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This is why I always say you can't be a black flaneur. Flanerie is for whites. For blacks in white terrain, all spaces are charged. Cafes, restaurants, museums, shops. Your own front door. This is why we are compelled, instead, to practice psychogeography. We wander alert, and pay a heavy psychic toll for that vigilance. Can't relax, black."
tejucole  2018  starbucks  flaneur  psychogeography  race  racism  blackness  us 
april 2018 by robertogreco
Due North | VQR Online
"I arrived in New York in October 2005 and immediately began walking all over the city, exploring for hours at a time. As I traversed its landscape, I discovered a topography of social conditions. Some days, I would linger on Thirty-Fourth Street among the glamorous workers of Midtown Manhattan rushing to and from their high-rise buildings—in swift pursuit of their ambitions, I’d assumed. I’d watch them zigzag around and dart past the enthusiastic tourists filing into the Empire State Building, that colossus rising majestically above as a beacon of hope and symbol of American derring-do.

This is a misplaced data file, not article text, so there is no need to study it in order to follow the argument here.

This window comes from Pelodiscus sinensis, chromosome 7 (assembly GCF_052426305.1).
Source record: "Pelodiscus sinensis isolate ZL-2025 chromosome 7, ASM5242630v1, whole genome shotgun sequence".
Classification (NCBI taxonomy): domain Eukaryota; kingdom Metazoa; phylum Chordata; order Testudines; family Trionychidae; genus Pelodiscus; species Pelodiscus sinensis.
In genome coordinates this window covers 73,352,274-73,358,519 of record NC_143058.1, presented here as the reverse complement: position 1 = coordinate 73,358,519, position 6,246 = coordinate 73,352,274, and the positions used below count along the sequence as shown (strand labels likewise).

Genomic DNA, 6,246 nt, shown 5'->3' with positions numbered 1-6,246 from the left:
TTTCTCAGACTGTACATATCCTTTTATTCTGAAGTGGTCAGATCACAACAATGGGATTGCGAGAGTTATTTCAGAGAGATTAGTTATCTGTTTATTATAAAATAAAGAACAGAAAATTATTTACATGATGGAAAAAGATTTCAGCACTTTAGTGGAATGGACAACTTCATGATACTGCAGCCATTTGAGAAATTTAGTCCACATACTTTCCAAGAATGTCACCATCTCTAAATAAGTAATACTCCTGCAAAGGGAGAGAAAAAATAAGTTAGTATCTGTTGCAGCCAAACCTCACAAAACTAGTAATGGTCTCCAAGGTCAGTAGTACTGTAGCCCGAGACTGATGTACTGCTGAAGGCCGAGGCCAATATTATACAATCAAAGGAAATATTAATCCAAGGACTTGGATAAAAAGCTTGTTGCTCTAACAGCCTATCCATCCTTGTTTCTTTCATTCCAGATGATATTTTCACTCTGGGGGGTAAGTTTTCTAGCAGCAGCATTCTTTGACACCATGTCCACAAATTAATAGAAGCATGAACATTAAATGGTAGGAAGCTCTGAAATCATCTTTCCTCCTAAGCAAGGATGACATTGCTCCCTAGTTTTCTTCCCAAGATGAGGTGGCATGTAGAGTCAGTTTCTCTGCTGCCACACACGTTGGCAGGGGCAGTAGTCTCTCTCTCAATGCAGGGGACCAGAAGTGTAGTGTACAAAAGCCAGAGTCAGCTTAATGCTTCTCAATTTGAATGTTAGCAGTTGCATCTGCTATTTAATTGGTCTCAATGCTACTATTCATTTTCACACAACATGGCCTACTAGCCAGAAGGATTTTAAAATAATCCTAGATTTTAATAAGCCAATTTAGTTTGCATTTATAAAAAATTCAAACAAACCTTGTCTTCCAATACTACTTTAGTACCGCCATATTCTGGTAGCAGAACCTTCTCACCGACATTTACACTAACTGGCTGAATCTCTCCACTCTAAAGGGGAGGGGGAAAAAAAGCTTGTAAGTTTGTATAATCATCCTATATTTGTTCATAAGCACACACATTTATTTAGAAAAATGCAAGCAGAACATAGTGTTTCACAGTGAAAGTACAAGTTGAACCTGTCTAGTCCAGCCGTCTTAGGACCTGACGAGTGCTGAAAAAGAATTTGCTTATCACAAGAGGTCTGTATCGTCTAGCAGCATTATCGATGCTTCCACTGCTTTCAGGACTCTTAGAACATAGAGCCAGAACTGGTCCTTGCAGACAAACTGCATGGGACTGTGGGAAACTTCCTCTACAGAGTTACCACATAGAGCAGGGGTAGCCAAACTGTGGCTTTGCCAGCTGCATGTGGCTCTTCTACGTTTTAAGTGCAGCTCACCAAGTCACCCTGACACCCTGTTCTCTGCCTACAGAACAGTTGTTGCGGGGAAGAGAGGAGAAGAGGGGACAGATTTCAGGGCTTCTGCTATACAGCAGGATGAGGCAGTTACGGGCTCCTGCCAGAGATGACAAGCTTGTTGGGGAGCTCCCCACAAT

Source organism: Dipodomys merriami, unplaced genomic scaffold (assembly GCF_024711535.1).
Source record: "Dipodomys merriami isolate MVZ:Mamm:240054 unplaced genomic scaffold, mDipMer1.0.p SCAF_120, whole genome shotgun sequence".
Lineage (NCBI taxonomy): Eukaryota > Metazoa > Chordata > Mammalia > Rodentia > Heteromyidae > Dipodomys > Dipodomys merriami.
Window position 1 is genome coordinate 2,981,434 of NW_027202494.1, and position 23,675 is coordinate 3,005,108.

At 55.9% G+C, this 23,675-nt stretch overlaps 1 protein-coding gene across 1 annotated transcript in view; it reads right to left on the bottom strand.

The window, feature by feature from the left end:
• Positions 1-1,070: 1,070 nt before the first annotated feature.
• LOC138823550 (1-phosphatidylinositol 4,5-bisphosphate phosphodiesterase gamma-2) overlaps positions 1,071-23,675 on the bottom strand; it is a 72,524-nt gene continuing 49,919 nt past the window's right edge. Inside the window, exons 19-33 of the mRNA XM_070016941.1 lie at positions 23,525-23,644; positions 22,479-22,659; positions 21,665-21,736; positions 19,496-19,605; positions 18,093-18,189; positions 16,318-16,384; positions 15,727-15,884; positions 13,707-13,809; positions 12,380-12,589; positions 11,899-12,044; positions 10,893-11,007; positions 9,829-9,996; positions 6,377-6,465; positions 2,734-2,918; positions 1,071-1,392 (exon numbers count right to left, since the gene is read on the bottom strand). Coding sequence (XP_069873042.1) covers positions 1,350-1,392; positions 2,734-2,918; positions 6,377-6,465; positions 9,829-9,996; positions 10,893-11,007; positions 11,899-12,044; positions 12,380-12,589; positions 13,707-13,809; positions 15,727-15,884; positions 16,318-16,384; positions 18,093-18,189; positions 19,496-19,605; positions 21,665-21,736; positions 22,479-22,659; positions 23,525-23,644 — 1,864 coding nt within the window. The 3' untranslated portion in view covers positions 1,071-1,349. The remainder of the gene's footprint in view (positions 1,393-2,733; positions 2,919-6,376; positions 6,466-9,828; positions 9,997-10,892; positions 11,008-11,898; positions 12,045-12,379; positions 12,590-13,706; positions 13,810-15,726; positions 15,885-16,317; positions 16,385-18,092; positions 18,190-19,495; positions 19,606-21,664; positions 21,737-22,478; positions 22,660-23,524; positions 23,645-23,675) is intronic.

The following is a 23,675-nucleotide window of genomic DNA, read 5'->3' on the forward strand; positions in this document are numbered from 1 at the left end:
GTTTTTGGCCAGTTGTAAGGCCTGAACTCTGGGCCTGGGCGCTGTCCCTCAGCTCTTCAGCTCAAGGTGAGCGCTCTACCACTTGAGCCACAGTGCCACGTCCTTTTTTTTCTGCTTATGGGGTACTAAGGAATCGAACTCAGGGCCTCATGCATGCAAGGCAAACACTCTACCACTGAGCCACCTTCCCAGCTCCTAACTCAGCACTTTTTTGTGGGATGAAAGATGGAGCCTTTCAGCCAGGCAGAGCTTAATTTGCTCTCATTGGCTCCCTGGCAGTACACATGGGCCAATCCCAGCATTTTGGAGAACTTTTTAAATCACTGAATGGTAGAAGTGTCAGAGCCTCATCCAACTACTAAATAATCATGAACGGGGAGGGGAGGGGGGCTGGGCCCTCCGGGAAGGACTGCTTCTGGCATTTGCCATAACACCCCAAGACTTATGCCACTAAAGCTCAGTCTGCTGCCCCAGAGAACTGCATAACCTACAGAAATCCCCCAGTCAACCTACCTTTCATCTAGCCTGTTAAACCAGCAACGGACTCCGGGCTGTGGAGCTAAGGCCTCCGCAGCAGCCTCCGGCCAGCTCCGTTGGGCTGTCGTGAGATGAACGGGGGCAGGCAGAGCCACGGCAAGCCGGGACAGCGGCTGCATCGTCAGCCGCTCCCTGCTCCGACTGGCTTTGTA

Then I’d stride northward, eager to explore Whitman’s “Numberless crowded streets – high growths of iron, slender, strong, light, splendidly uprising toward clear skies.” A little over two hours later, I would end up in Harlem at the courtyard of a housing project on 125th Street, where residents lounged on benches and welcomed each other with cheerful banter. They also welcomed me, and I sat beside them, took one of the kiddie’s box drinks they offered, and enjoyed their jovial talk in that relaxed, open space in Harlem far removed from the hurried dynamism of Midtown.